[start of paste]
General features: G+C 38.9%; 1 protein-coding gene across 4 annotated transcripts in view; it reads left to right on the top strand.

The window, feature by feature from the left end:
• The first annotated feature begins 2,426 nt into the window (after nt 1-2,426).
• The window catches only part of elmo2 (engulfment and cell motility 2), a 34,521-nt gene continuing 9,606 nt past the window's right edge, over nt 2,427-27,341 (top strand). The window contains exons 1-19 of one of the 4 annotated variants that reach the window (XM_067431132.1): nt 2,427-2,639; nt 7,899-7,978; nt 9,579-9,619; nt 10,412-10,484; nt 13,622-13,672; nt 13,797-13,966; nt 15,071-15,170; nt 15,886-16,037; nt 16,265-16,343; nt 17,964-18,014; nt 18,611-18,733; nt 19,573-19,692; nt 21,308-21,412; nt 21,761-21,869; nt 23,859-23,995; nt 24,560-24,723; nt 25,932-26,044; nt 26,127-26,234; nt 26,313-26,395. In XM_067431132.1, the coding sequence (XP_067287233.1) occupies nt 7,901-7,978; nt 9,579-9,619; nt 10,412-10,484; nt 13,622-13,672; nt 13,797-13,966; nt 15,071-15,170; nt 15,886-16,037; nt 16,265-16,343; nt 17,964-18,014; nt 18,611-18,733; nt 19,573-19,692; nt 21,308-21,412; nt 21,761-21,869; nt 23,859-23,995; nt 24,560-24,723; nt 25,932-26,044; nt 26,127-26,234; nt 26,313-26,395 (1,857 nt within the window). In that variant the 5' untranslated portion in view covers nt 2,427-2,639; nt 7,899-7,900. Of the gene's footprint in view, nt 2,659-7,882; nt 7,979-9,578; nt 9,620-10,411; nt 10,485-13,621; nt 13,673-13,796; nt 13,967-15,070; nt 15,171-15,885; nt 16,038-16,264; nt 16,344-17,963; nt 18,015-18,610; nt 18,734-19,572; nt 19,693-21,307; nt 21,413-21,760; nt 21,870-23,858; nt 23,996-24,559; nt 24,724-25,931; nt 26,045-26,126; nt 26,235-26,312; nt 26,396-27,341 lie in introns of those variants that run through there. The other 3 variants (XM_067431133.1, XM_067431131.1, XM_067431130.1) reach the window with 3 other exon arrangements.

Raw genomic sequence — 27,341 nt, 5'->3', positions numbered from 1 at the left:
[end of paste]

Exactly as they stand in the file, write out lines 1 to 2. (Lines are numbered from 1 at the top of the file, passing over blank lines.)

General features: G+C 38.9%; 1 protein-coding gene across 4 annotated transcripts in view; it reads left to right on the top strand.

The window, feature by feature from the left end: